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San Miguel de Allende

History

The town, so the story goes, owes its founding to a few over-heated dogs. These hounds were loved by a Franciscan friar, Juan de San Miguel, who started a mission in 1542 near an often-dry river 5km from the present town. One day the dogs wandered off from the mission; they were found reclining at the spring called El Chorro. The mission was moved to this superior site.

San Miguel was then central Mexico’s most northern Spanish settlement. Tarascan and Tlaxcalan allies of the Spanish were brought to help pacify the local Otomí and Chichimecs. San Miguel was barely surviving the fierce Chichimec resistance, until in 1555 a Spanish garrison was established to protect the new road from Mexico City to the silver center of Zacatecas. Spanish ranchers settled in the area and it grew into a thriving commercial center and home to some of Guanajuato’s wealthy silver barons.

San Miguel’s favorite son, Ignacio Allende, was born here in 1779. He became a fervent believer in the need for Mexican independence and was a leader of a Querétaro-based conspiracy that set December 8, 1810, as the date for an armed uprising. When the plan was discovered by the authorities in Querétaro on September 13, a messenger rushed to San Miguel and gave the news to Juan de Aldama, another conspirator. Aldama sped north to Dolores where, in the early hours of September 16, he found Allende at the house of the priest Miguel Hidalgo, also one of the coterie. A few hours later Hidalgo proclaimed rebellion from his church. After initial successes Allende, Hidalgo and other rebel leaders were captured in 1811 in Chihuahua. Allende was executed, but on independence in 1821 he was recognized as a martyr and in 1826 the town was renamed San Miguel de Allende.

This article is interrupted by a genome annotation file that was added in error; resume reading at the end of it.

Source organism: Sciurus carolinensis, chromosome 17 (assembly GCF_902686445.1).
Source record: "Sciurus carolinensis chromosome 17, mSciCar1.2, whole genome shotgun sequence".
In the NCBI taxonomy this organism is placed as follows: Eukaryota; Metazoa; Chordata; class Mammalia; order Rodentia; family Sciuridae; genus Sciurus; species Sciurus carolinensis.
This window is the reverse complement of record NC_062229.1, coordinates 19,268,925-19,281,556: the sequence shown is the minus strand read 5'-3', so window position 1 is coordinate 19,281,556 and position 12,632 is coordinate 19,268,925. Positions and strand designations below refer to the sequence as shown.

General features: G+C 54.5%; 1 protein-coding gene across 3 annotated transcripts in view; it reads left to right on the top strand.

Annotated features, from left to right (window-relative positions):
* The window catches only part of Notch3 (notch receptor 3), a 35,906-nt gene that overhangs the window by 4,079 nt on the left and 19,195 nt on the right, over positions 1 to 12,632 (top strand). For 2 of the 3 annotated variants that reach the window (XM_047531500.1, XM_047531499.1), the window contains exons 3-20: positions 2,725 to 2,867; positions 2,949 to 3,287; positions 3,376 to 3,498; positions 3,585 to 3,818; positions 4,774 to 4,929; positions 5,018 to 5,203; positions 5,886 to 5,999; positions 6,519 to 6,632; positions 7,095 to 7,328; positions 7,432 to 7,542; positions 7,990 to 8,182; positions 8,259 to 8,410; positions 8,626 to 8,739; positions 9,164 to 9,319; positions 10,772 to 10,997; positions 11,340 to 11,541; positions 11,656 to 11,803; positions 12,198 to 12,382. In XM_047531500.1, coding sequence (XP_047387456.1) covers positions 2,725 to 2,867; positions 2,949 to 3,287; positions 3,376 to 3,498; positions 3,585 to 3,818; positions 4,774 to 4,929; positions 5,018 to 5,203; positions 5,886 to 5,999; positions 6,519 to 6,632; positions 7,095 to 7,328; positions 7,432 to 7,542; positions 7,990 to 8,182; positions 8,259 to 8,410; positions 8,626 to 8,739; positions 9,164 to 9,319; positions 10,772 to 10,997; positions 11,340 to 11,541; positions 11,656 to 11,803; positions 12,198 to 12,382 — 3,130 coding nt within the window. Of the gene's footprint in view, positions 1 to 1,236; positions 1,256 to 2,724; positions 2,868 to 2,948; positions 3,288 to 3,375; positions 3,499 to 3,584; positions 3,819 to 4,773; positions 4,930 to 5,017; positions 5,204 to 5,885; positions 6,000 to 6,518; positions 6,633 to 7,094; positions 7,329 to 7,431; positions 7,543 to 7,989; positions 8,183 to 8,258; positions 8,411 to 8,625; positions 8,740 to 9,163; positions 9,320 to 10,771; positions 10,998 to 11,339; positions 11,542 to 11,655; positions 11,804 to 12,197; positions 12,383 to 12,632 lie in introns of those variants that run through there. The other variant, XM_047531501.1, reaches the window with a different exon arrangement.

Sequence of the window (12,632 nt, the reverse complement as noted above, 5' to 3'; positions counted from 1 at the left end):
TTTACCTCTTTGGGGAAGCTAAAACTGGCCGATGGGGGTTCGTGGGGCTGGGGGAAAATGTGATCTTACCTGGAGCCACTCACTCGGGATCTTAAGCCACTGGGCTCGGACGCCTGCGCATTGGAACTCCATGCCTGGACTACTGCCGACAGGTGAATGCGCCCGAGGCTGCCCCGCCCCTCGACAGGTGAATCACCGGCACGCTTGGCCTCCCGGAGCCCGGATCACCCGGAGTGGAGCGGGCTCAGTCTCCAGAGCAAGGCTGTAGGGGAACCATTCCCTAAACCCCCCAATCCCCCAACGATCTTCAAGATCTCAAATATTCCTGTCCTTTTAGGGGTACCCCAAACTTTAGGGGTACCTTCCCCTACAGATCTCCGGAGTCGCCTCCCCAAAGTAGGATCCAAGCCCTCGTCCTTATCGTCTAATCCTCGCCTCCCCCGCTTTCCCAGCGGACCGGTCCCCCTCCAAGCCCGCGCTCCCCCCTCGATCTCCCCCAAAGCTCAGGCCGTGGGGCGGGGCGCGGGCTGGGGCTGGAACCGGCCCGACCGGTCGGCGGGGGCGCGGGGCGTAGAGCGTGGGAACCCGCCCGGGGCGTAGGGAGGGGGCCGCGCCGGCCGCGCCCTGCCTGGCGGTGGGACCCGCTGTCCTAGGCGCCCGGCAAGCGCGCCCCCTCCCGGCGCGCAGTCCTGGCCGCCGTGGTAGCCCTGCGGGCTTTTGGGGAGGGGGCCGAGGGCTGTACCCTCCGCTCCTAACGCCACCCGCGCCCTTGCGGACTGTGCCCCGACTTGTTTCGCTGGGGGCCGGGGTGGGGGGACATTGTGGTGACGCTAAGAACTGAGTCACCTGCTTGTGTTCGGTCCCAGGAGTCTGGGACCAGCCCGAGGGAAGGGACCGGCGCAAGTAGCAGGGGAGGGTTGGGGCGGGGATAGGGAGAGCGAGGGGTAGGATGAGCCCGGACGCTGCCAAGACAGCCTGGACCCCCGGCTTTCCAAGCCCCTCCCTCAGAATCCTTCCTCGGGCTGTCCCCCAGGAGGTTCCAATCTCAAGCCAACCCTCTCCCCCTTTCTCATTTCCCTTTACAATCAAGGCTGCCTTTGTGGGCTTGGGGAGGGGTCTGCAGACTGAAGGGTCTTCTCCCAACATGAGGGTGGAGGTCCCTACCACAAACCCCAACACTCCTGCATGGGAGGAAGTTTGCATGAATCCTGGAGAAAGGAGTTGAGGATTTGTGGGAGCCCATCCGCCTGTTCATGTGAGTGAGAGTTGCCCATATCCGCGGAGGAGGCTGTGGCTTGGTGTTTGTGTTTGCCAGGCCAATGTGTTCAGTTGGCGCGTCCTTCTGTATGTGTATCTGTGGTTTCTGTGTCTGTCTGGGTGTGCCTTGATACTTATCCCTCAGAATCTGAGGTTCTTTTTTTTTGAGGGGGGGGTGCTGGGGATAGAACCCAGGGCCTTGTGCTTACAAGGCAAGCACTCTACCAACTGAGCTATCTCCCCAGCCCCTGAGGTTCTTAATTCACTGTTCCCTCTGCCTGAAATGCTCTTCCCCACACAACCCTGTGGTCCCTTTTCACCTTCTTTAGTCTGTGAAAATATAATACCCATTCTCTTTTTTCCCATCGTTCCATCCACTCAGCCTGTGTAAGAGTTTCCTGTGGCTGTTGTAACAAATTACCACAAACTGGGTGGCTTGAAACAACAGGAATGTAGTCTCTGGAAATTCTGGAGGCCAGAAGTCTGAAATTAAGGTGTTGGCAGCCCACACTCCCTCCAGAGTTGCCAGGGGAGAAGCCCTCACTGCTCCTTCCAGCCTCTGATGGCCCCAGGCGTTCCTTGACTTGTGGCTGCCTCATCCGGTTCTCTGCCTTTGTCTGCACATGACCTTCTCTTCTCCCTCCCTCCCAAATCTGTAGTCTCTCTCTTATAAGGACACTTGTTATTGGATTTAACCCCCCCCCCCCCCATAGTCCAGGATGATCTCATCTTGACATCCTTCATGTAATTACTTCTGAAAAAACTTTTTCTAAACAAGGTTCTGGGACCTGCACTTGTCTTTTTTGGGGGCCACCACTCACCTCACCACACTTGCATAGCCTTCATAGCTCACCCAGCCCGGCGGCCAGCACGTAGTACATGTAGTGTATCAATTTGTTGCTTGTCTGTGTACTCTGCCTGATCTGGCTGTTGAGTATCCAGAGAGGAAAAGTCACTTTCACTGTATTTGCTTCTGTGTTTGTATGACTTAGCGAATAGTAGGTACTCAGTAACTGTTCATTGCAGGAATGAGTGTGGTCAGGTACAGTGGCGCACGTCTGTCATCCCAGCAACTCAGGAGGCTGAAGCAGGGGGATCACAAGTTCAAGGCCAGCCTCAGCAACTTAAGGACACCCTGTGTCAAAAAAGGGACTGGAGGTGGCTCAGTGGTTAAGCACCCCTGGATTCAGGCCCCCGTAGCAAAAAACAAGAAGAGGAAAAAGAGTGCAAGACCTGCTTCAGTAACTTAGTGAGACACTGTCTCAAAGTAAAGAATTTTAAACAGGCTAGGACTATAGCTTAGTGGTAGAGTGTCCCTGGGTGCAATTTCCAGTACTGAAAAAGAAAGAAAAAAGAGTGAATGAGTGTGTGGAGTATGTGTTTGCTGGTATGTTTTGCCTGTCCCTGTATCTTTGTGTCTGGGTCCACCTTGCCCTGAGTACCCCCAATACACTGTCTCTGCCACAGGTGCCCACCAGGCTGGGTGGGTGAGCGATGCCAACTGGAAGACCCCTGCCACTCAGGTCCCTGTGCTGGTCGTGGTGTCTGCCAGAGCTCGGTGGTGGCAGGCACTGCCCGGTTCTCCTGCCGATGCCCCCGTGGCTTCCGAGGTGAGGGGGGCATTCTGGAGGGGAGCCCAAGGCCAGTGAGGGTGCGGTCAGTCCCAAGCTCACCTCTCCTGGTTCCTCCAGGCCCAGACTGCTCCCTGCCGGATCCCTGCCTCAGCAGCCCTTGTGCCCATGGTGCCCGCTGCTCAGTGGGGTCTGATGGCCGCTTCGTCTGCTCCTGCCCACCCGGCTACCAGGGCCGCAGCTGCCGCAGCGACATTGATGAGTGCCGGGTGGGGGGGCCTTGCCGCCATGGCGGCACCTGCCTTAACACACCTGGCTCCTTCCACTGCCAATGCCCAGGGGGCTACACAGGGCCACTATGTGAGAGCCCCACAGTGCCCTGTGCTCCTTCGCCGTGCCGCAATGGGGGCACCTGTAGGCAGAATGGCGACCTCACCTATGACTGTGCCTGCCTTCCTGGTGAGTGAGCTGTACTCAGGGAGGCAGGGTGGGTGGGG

The Escuela de Bellas Artes was founded in 1938 and the town started to take on its current character when David Alfaro Siqueiros began mural-painting courses that attracted artists of every persuasion. The Instituto Allende opened in 1951, also attracting foreign students. Many were American veterans (who could settle here under the GI Bill); an influx of artists has continued ever since.